CommentPlus: pick of the papers

The ten must-read pieces from this morning's papers.

1. An assault on unions is an attack on democracy itself (Guardian)

The Conservatives' attempt to smear the trade unions is an absurd attempt to turn the current crisis of corporate legitimacy into a crisis of union legitimacy, argues Seumas Milne.

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2. Unite doesn't run Labour -- it can't even run itself (Independent)

Meanwhile, the Independent's Steve Richards says the belief that Unite has seized control of the Labour Party ignores the truth: that this is a union which rarely speaks or acts with one voice.

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3. Stand by, and watch 1992 happen all over again (Times)

Next week's Budget is as much a test for the Tories as one for the government, writes Anatole Kaletsky. If David Cameron and George Osborne misjudge their response, they could scupper their chances in the same way as Neil Kinnock and John Smith destroyed Labour's in 1992.

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4. The buccaneering spirit will prevail (Daily Telegraph)

Cameron's fighting performance this week has put Labour on the back foot again, writes Benedict Brogan. A free-flowing campaign focused on the party leaders could prove Gordon Brown's undoing.

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5. This Lib Dem myth (Guardian)

The belief that left-leaning voters will feel happier in the Liberal Democrats ignores the party's rightward shift, argues Tim Horton. Nick Clegg's tax plans would give more to the affluent middle classes than to the poorest.

6. Obama won't restrain Israel -- he can't (Independent)

Given the strength of the Israel lobby and Washington's strategic relationship with Tel Aviv, Barack Obama has no hope of preventing Binyamin Netanyahu's illegal settlement expansion, says Rupert Cornwell.

7. Poverty blights the dream of Hong Kong (Financial Times)

The territory's tradition of small government and belief in the free market has left it with the worst income inequality in Asia, writes David Pilling.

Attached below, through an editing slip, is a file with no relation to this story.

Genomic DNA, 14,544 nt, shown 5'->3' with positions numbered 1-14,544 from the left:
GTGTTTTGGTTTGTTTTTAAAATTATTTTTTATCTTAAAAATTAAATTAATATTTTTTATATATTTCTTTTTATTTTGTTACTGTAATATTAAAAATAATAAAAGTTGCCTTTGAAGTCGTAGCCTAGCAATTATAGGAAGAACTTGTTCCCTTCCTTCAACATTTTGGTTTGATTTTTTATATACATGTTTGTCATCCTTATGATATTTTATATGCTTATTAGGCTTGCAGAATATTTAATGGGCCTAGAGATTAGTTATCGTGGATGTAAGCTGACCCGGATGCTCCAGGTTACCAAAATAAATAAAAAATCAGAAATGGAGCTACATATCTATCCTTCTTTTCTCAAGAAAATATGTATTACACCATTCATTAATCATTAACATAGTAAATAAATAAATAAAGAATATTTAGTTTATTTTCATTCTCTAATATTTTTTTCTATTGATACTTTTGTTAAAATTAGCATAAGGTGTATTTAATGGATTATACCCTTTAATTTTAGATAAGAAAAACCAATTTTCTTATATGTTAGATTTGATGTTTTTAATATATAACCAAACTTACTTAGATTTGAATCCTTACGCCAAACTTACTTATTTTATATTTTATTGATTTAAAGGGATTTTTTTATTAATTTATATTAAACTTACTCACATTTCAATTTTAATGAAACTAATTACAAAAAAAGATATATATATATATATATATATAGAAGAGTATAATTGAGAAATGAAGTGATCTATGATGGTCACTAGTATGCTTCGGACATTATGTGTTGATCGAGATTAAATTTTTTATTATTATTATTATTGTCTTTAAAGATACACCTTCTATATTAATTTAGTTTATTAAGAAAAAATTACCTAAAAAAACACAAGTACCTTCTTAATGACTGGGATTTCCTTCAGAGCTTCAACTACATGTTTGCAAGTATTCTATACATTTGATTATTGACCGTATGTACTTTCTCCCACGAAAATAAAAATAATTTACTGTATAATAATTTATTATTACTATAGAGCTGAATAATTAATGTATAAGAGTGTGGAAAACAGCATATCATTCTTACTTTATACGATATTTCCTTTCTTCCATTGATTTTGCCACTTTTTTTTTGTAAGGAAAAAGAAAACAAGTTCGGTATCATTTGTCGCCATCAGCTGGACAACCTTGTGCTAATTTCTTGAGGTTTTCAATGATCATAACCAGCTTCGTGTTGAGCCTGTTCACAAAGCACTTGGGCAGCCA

8. Why do the Tories want to be the heirs to Blair? (Daily Mail)

The Tories will not succeed by trying to ape Tony Blair, writes Stephen Glover. The public no longer shares their infatuation with the former prime minister.

9. Needed: a peaceful anti-Netanyahu uprising (Times)

Malcolm Rifkind argues that Israel needs a peaceful, democratic revolution to re-create a government with a genuine commitment to a two-state solution.

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10. A messiah can't do it. To reshape the world, the US must first reform itself (Guardian)

The biggest problem for American foreign policy is a conservative Congress, writes Timothy Garton Ash. If Obama's foreign policy is to prove effective, he must reform political finance and curb the lobbyists.

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Scotland's vast deficit remains an obstacle to independence

Though the country's financial position has improved, independence would still risk severe austerity. 

For the SNP, the annual Scottish public spending figures bring good and bad news. The good news, such as it is, is that Scotland's deficit fell by £1.3bn in 2016/17. The bad news is that it remains £13.3bn or 8.3 per cent of GDP – three times the UK figure of 2.4 per cent (£46.2bn) and vastly higher than the white paper's worst case scenario of £5.5bn. 

These figures, it's important to note, include Scotland's geographic share of North Sea oil and gas revenue. The "oil bonus" that the SNP once boasted of has withered since the collapse in commodity prices. Though revenue rose from £56m the previous year to £208m, this remains a fraction of the £8bn recorded in 2011/12. Total public sector revenue was £312 per person below the UK average, while expenditure was £1,437 higher. Though the SNP is playing down the figures as "a snapshot", the white paper unambiguously stated: "GERS [Government Expenditure and Revenue Scotland] is the authoritative publication on Scotland’s public finances". 

As before, Nicola Sturgeon has warned of the threat posed by Brexit to the Scottish economy. But the country's black hole means the risks of independence remain immense. As a new state, Scotland would be forced to pay a premium on its debt, resulting in an even greater fiscal gap. Were it to use the pound without permission, with no independent central bank and no lender of last resort, borrowing costs would rise still further. To offset a Greek-style crisis, Scotland would be forced to impose dramatic austerity. 

Sturgeon is undoubtedly right to warn of the risks of Brexit (particularly of the "hard" variety). But for a large number of Scots, this is merely cause to avoid the added turmoil of independence. Though eventual EU membership would benefit Scotland, its UK trade is worth four times as much as that with Europe. 

Of course, for a true nationalist, economics is irrelevant. Independence is a good in itself and sovereignty always trumps prosperity (a point on which Scottish nationalists align with English Brexiteers). But if Scotland is to ever depart the UK, the SNP will need to win over pragmatists, too. In that quest, Scotland's deficit remains a vast obstacle. 

George Eaton is political editor of the New Statesman.